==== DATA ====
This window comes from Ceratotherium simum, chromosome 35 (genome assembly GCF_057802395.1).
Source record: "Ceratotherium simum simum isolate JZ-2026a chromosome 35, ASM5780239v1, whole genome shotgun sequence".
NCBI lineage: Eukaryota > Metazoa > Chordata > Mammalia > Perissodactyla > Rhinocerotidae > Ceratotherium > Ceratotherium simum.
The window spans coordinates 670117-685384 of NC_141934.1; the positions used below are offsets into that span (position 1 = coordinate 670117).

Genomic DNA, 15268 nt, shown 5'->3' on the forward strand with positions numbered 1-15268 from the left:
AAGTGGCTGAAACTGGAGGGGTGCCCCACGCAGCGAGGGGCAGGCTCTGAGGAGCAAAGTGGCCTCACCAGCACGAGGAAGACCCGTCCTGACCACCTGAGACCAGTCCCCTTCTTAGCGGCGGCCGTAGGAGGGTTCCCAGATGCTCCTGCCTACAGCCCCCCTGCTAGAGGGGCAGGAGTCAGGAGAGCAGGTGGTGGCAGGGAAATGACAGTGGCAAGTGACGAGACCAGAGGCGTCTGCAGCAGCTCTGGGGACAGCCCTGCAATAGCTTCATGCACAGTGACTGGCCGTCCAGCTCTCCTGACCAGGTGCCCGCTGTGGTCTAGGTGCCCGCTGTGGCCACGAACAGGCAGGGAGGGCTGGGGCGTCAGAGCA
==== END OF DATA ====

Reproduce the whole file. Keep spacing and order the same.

This window comes from Ceratotherium simum, chromosome 35 (genome assembly GCF_057802395.1).
Source record: "Ceratotherium simum simum isolate JZ-2026a chromosome 35, ASM5780239v1, whole genome shotgun sequence".
NCBI lineage: Eukaryota > Metazoa > Chordata > Mammalia > Perissodactyla > Rhinocerotidae > Ceratotherium > Ceratotherium simum.
The window spans coordinates 670117-685384 of NC_141934.1; the positions used below are offsets into that span (position 1 = coordinate 670117).

Genomic DNA, 15268 nt, shown 5'->3' on the forward strand with positions numbered 1-15268 from the left:
AAGTGGCTGAAACTGGAGGGGTGCCCCACGCAGCGAGGGGCAGGCTCTGAGGAGCAAAGTGGCCTCACCAGCACGAGGAAGACCCGTCCTGACCACCTGAGACCAGTCCCCTTCTTAGCGGCGGCCGTAGGAGGGTTCCCAGATGCTCCTGCCTACAGCCCCCCTGCTAGAGGGGCAGGAGTCAGGAGAGCAGGTGGTGGCAGGGAAATGACAGTGGCAAGTGACGAGACCAGAGGCGTCTGCAGCAGCTCTGGGGACAGCCCTGCAATAGCTTCATGCACAGTGACTGGCCGTCCAGCTCTCCTGACCAGGTGCCCGCTGTGGTCTAGGTGCCCGCTGTGGCCACGAACAGGCAGGGAGGGCTGGGGCGTCAGAGCA